Gatkuoth has long journey to NIACC
“Success is to be measured not so much by the position that one has reached in life as by the obstacles which one has had to overcome while trying to succeed.”
Jay Gatkuoth, a freshman at NIACC currently studying Science of Sociology, has been through many obstacles with his family.
Gatkuoth left South Sudan with family in 1999 when war divided the two biggest tribes in South Sudan, Nure and Dinka.
Gatkuoth is a member of the Nure tribe.
“The civil war claimed the lives of thousands of people, and forced many to flee away to neighboring countries,” Gatkuoth said.
Gatkuoth and his family had moved to Ethiopia, where they eventually landed in the refugee camp of Ponyidu.
Gatkuoth’s mother died when he was seven years of age due to the war.
After the death of his mother, Gatkuoth’s father joined the Sudan People’s Liberation Army, a rebel movement.
Gatkuoth said his grandma struggled to raise ten grandchildren with little reliable source of income coming from his father and family members, which was not enough to feed everybody in the family.
While at the refugee camp, Gatkuoth attended a small Christian primary school organized by Ethiopian Christian organization where he learned a little English.
Classes were held in small huts, which were barely suitable for living.
Gatkuoth said he and his classmates would sometimes miss school due to the war.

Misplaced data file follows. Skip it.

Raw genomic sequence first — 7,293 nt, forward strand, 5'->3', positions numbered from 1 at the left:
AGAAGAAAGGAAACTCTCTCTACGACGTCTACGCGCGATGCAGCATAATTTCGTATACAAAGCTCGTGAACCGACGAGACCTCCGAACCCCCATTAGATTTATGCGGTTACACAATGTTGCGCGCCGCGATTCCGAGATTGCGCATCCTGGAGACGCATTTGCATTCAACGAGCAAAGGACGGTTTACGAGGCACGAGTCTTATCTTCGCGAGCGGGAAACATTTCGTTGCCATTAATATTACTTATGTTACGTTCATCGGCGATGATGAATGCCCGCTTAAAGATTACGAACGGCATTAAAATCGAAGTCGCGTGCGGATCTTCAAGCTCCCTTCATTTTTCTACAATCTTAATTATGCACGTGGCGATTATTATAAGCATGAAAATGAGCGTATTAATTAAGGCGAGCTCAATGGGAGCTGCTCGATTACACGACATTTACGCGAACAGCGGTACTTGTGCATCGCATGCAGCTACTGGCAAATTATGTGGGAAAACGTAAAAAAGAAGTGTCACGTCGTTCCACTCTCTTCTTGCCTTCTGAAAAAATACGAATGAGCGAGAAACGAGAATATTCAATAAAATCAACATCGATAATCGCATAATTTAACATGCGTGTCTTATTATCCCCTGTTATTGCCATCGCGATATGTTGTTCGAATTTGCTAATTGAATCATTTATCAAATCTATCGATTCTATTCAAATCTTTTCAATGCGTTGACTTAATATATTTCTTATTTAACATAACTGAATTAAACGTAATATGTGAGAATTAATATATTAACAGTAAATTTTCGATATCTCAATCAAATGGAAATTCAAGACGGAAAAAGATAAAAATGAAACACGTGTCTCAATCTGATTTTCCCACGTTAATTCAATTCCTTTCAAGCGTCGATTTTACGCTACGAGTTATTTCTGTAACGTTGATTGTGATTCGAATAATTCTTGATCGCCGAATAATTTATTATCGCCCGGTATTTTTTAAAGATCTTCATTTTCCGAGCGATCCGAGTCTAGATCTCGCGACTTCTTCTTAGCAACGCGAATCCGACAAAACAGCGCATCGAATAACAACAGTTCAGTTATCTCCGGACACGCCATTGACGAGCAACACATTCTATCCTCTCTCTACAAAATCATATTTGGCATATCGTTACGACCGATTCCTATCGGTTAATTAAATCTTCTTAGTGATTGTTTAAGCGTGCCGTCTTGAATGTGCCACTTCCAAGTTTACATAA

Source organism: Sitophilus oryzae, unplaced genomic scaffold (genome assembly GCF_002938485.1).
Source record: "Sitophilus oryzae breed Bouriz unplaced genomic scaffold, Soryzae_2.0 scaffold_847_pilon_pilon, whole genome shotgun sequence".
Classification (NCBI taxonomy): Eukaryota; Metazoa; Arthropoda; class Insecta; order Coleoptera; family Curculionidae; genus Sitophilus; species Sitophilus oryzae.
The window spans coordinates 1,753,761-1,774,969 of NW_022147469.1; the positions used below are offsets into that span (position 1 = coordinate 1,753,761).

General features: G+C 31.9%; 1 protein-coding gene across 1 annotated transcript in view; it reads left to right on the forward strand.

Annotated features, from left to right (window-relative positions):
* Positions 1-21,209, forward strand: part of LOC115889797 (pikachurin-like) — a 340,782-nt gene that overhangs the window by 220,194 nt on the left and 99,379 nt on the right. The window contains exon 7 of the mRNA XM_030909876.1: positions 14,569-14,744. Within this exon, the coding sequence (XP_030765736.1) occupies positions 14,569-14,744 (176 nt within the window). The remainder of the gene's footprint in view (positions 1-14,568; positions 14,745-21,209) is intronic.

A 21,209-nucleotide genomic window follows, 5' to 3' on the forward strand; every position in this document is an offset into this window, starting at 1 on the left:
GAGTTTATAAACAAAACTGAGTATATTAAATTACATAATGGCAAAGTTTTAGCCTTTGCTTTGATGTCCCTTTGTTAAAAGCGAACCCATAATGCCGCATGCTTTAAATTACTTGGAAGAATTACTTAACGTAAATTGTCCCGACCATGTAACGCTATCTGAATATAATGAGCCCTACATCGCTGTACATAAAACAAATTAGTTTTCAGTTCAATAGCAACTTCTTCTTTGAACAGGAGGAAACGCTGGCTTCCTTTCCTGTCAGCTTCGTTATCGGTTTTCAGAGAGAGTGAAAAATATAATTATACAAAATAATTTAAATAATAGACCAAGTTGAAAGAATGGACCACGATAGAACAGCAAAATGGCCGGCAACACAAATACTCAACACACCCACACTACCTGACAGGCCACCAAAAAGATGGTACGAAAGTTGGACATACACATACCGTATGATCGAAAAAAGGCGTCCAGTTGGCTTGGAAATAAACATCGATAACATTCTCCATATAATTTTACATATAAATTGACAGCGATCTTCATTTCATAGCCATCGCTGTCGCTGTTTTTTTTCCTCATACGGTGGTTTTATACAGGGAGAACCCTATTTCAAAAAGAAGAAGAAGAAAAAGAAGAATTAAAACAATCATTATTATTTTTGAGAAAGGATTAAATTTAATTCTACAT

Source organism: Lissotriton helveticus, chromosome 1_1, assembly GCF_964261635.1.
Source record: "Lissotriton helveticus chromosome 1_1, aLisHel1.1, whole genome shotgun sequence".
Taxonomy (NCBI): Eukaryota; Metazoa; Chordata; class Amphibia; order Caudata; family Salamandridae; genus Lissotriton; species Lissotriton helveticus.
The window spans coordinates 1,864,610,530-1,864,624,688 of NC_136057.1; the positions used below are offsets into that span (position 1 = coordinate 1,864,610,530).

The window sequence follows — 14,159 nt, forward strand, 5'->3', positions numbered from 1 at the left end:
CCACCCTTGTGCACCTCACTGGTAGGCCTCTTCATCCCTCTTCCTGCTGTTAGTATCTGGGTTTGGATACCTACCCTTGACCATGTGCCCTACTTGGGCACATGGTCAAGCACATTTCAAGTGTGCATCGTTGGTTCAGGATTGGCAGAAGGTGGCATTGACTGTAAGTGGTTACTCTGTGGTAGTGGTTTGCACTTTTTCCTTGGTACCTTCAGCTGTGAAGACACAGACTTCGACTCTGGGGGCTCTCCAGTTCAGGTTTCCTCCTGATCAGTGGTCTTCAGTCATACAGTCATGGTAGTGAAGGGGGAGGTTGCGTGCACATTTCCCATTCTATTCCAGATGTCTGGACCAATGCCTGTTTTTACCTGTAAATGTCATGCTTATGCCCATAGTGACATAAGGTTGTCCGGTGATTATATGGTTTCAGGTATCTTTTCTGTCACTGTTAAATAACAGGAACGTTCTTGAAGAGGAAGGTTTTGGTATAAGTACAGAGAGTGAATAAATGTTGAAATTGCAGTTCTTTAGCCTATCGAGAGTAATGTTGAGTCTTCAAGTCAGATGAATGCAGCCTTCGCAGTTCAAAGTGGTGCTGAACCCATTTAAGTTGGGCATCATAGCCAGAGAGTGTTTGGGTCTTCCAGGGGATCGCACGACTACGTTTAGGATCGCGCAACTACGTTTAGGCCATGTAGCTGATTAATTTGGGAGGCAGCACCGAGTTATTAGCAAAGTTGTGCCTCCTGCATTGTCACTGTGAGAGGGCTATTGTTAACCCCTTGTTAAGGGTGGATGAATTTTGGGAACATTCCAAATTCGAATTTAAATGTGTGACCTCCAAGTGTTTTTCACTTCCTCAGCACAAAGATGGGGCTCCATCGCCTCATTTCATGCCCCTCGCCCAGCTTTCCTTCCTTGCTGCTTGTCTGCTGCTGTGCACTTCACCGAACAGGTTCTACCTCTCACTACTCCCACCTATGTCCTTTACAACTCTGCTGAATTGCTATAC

He said the Dinka tribe would attack the Nure tribe due to shortages of food and water.
The violence between the two tribes in the camp often prevented the children from playing with each other due to their differences of ethnic background.
Before the year ended, Gatkuoth’s family left Ethiopia for America.
They had left their relatives in Ponyidu to travel thousands of miles across the White Nile River to a refugee camp in the Blue Nile River where their immigration documents were processed.
Gatkuoth and his family managed to survive the journey, living on fruits and food cans.
In November of 1999, Gatkuoth and his family arrived in Ababa International Airport in Ethiopia.
It was indeed a long journey and by December they arrived at Salt Lake City, Utah, where they were welcomed by some of their family members.
In 2003, Gatkuoth’s family moved to Des Moines, Iowa, where they continue to live and call home.
Gatkuoth said he has the desire to return to South Sudan someday, and help his fellow Sudanese.
“I plan to help the country fight against tribalism which is at the heart of issue facing South Sudan as well as share the teaching of gospel, and work along with the community to fight against poverty, solve conflict, restoring peace and unity among the Sudanese,” Gatkuoth said.